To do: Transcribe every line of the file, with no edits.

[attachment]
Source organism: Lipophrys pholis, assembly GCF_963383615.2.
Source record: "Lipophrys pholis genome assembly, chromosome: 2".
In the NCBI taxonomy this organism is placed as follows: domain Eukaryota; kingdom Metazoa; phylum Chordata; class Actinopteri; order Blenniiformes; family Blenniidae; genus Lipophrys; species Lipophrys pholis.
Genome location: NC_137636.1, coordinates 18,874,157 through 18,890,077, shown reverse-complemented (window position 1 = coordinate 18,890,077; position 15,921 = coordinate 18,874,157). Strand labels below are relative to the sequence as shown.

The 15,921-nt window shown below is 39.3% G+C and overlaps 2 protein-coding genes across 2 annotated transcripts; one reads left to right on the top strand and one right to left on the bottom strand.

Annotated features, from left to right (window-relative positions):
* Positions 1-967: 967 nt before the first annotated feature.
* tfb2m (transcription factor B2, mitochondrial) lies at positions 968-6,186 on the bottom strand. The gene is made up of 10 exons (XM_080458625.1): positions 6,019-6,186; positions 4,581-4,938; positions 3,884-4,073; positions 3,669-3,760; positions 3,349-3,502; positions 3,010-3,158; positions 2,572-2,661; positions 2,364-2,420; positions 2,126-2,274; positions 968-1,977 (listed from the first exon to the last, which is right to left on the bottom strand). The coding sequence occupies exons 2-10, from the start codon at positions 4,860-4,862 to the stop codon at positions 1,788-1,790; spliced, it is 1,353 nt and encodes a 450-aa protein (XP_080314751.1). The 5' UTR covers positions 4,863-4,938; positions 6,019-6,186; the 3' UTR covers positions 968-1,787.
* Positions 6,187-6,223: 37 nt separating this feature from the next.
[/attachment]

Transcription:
Source organism: Lipophrys pholis, assembly GCF_963383615.2.
Source record: "Lipophrys pholis genome assembly, chromosome: 2".
In the NCBI taxonomy this organism is placed as follows: domain Eukaryota; kingdom Metazoa; phylum Chordata; class Actinopteri; order Blenniiformes; family Blenniidae; genus Lipophrys; species Lipophrys pholis.
Genome location: NC_137636.1, coordinates 18,874,157 through 18,890,077, shown reverse-complemented (window position 1 = coordinate 18,890,077; position 15,921 = coordinate 18,874,157). Strand labels below are relative to the sequence as shown.

The 15,921-nt window shown below is 39.3% G+C and overlaps 2 protein-coding genes across 2 annotated transcripts; one reads left to right on the top strand and one right to left on the bottom strand.

Annotated features, from left to right (window-relative positions):
* Positions 1-967: 967 nt before the first annotated feature.
* tfb2m (transcription factor B2, mitochondrial) lies at positions 968-6,186 on the bottom strand. The gene is made up of 10 exons (XM_080458625.1): positions 6,019-6,186; positions 4,581-4,938; positions 3,884-4,073; positions 3,669-3,760; positions 3,349-3,502; positions 3,010-3,158; positions 2,572-2,661; positions 2,364-2,420; positions 2,126-2,274; positions 968-1,977 (listed from the first exon to the last, which is right to left on the bottom strand). The coding sequence occupies exons 2-10, from the start codon at positions 4,860-4,862 to the stop codon at positions 1,788-1,790; spliced, it is 1,353 nt and encodes a 450-aa protein (XP_080314751.1). The 5' UTR covers positions 4,863-4,938; positions 6,019-6,186; the 3' UTR covers positions 968-1,787.
* Positions 6,187-6,223: 37 nt separating this feature from the next.